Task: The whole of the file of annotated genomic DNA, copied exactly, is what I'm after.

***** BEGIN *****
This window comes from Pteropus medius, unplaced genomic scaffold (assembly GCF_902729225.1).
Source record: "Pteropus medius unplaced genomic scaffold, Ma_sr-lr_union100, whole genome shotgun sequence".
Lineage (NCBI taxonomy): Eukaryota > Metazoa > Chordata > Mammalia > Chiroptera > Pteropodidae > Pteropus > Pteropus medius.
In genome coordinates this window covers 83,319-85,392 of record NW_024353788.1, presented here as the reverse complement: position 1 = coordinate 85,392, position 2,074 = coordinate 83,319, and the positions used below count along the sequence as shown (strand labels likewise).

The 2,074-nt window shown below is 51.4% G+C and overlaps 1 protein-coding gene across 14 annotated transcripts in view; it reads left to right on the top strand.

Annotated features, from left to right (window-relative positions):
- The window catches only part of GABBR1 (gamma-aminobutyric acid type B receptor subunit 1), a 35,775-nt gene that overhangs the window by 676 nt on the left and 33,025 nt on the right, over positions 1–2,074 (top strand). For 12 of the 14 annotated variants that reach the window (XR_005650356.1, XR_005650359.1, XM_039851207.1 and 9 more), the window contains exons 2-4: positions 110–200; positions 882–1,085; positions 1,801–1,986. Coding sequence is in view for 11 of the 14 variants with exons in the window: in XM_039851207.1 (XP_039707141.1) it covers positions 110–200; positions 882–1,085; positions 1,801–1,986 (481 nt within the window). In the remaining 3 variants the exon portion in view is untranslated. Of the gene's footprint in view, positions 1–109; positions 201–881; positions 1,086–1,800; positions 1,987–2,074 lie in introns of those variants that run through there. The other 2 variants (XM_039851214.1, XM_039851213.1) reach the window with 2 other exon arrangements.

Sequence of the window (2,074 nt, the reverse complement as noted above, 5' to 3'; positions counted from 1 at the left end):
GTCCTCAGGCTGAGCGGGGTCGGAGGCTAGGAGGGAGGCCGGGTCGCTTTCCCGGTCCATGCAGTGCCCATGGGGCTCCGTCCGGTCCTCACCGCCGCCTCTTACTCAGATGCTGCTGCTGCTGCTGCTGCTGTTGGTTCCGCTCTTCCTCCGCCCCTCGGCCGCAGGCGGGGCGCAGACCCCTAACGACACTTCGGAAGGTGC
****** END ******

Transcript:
This window comes from Pteropus medius, unplaced genomic scaffold (assembly GCF_902729225.1).
Source record: "Pteropus medius unplaced genomic scaffold, Ma_sr-lr_union100, whole genome shotgun sequence".
Lineage (NCBI taxonomy): Eukaryota > Metazoa > Chordata > Mammalia > Chiroptera > Pteropodidae > Pteropus > Pteropus medius.
In genome coordinates this window covers 83,319-85,392 of record NW_024353788.1, presented here as the reverse complement: position 1 = coordinate 85,392, position 2,074 = coordinate 83,319, and the positions used below count along the sequence as shown (strand labels likewise).

The 2,074-nt window shown below is 51.4% G+C and overlaps 1 protein-coding gene across 14 annotated transcripts in view; it reads left to right on the top strand.

Annotated features, from left to right (window-relative positions):
- The window catches only part of GABBR1 (gamma-aminobutyric acid type B receptor subunit 1), a 35,775-nt gene that overhangs the window by 676 nt on the left and 33,025 nt on the right, over positions 1–2,074 (top strand). For 12 of the 14 annotated variants that reach the window (XR_005650356.1, XR_005650359.1, XM_039851207.1 and 9 more), the window contains exons 2-4: positions 110–200; positions 882–1,085; positions 1,801–1,986. Coding sequence is in view for 11 of the 14 variants with exons in the window: in XM_039851207.1 (XP_039707141.1) it covers positions 110–200; positions 882–1,085; positions 1,801–1,986 (481 nt within the window). In the remaining 3 variants the exon portion in view is untranslated. Of the gene's footprint in view, positions 1–109; positions 201–881; positions 1,086–1,800; positions 1,987–2,074 lie in introns of those variants that run through there. The other 2 variants (XM_039851214.1, XM_039851213.1) reach the window with 2 other exon arrangements.

Sequence of the window (2,074 nt, the reverse complement as noted above, 5' to 3'; positions counted from 1 at the left end):
GTCCTCAGGCTGAGCGGGGTCGGAGGCTAGGAGGGAGGCCGGGTCGCTTTCCCGGTCCATGCAGTGCCCATGGGGCTCCGTCCGGTCCTCACCGCCGCCTCTTACTCAGATGCTGCTGCTGCTGCTGCTGCTGTTGGTTCCGCTCTTCCTCCGCCCCTCGGCCGCAGGCGGGGCGCAGACCCCTAACGACACTTCGGAAGGTGC